44. Enough with the Romo bashing. The guy makes mistakes once and awhile, but so does every NFL QB. He’s had two games this year where he couldn’t finish, the rest of the season he’s been great. What about all the choking Vick has done? How about Phillip Rivers lately? How come everybody else gets a pass when they make mistakes that cost their teams the game?

  45. What they need to do for catches is specify an amount of time that the player needs to control a football for it to be considered to be possessing the ball. Period. End of story. A player has to begin possession while still in the field of play.

    But other than that, it doesn’t matter if they are in the endzone, out of it, going to the ground, etc. This is simple, intuitive, applies to offensive and defensive players, and is consistent across all parts of the field.

    Also it is easy to objectively define with a replay. The ref stamps the start and end of the possession by slowing down and pausing the replay and deciding exactly when those points in time are. Then a program tells you the amount of time between those two time stamps. Any video editing software is capable of this.

    Now the only objective part of the call is deciding when it starts and stops, in slow motion.

    Refs during the live portion of the game will have to practice and train to get this right and there will be mistakes. But on a replayed play it will be definitive, and that is all you can really ask for.

  46. One way to overcome the height problem of the goal posts is to have the entire GP collapse on itself, recessed into the ground, erect it via hydraulics in sections when needed — much like a net is raised behind the posts. As it is now, your view can be obstructed by the posts if you are seated in the end zone. Two problems solved with one move.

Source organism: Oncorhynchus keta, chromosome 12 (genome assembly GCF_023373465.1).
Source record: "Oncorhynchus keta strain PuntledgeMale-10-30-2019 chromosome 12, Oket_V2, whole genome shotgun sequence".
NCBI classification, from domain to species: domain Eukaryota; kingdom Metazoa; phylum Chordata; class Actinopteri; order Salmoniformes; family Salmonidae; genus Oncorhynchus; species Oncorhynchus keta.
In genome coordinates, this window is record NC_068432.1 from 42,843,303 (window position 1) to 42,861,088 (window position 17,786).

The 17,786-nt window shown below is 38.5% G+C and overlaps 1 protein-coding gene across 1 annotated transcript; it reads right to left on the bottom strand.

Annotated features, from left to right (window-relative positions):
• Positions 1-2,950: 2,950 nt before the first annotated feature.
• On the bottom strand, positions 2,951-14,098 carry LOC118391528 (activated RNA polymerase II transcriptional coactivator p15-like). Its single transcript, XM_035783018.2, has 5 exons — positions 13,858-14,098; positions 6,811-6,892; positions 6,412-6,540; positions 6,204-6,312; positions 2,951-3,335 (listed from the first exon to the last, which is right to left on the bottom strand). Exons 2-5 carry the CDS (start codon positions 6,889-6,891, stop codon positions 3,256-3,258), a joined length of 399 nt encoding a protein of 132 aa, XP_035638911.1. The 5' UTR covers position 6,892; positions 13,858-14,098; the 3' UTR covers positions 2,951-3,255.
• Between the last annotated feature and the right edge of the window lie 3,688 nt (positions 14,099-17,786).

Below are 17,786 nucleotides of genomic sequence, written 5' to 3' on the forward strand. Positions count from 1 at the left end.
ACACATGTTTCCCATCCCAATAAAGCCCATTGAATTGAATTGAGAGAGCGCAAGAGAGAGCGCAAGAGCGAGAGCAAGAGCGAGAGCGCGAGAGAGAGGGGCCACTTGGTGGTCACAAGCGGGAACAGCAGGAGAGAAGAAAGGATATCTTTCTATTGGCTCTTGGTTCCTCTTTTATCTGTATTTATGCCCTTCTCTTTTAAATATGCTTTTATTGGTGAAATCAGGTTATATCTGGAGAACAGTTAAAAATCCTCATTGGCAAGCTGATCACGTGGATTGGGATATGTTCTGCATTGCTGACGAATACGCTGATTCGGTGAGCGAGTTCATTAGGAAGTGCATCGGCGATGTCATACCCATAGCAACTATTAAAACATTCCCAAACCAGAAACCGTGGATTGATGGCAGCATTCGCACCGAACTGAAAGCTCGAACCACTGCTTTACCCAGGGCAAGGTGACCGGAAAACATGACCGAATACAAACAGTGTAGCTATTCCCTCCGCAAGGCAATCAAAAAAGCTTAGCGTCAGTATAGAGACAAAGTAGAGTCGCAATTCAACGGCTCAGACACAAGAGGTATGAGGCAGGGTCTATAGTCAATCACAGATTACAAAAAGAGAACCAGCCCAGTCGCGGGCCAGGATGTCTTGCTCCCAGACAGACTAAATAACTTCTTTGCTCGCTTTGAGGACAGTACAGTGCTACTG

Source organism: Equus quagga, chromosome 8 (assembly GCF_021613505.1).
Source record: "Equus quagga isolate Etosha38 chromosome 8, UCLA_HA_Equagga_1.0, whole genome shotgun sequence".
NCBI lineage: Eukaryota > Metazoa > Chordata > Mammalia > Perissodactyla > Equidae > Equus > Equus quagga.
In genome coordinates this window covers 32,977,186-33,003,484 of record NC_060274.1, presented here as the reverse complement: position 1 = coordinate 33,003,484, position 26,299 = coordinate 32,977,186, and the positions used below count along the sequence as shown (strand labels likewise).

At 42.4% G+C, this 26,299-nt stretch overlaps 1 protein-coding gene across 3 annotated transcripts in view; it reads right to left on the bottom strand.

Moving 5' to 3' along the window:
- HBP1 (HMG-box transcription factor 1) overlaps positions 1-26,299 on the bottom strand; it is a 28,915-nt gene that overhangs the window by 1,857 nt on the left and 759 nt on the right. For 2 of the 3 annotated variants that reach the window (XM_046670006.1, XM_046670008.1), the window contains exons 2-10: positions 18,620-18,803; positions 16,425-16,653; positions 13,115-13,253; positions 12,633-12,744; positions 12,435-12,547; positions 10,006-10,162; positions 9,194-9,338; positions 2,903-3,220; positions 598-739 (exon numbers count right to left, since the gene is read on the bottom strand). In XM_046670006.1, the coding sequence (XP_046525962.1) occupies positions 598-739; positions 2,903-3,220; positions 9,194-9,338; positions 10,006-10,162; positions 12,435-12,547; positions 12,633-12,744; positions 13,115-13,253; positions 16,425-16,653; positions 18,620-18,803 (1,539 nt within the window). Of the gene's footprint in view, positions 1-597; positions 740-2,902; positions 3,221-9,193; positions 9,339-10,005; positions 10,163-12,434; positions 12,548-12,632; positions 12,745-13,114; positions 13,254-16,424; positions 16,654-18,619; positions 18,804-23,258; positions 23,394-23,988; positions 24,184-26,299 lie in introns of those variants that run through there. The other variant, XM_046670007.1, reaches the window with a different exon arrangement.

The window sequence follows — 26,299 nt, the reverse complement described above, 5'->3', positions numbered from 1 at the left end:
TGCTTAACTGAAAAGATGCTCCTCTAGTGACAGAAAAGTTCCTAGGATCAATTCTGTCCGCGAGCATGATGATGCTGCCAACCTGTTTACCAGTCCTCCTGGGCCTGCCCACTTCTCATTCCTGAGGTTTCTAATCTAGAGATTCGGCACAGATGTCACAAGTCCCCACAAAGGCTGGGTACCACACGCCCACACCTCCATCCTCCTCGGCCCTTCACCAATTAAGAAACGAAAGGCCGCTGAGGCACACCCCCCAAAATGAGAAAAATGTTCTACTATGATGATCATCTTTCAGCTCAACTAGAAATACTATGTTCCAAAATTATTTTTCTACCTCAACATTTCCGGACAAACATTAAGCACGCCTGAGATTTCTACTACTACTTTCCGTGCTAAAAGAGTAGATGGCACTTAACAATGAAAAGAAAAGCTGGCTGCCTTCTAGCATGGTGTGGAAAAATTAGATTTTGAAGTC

While I have your attention, I’d like to see all showboating outlawed in pro football. If you score a TD, flip the ball to the ref and head for your bench, where you celebrate with your teammates.

    Same would apply to a great offensive or defensive play. No gyrations of self congratulations. No signaling first down. Get some high fives or whatever when you huddle up.

    Do anything else and it’s a 15 yard penalty.

    The play should speak for itself. No need to show up your opponent. It’s bush league and only serves to incite the other team. I blame Homer Jones, who spiked the ball after a TD and Billy “White Shoes” Johnson for doing some version of the chicken dance when he scored for starting these stupid rituals.

    These are supposed to be mature, professional athletes. They are paid to perform. Do your job and, if you do it well, you’ll be rewarded with praise and money. You diminish your accomplishments by patting yourself on the back.

  47. 8 Lombardi trophies between them? Oh really? Last I checked, the Packers had four and the 49ers had five. And last time I checked that, four and five make nine. Nice to have sportswriters that know what they’re talking about.

  48. I was rather dumbfounded but completely knew the rule in Desean Jackson’s taunting penalty. I think a lot of fans never considered how the rule could be applied with such a flawed result. I’m not justifying the taunting or inferring that the officials made a mistake, but I really had to slap myself in the forehead when I realized how dramatic the result could be. Does the rule apply the same to offsetting penalties that occurred after a dead ball, or would that scenario simply apply to the dead ball spot? I assume the later, or a guy could go take a shot on your quarterback after the taunting just to negate your big play- that can’t be right. I’m sure the rules don’t include such a loophole that could be exploited like that. (Having faith that the NFL regulations are much more sound than our nations tax code!)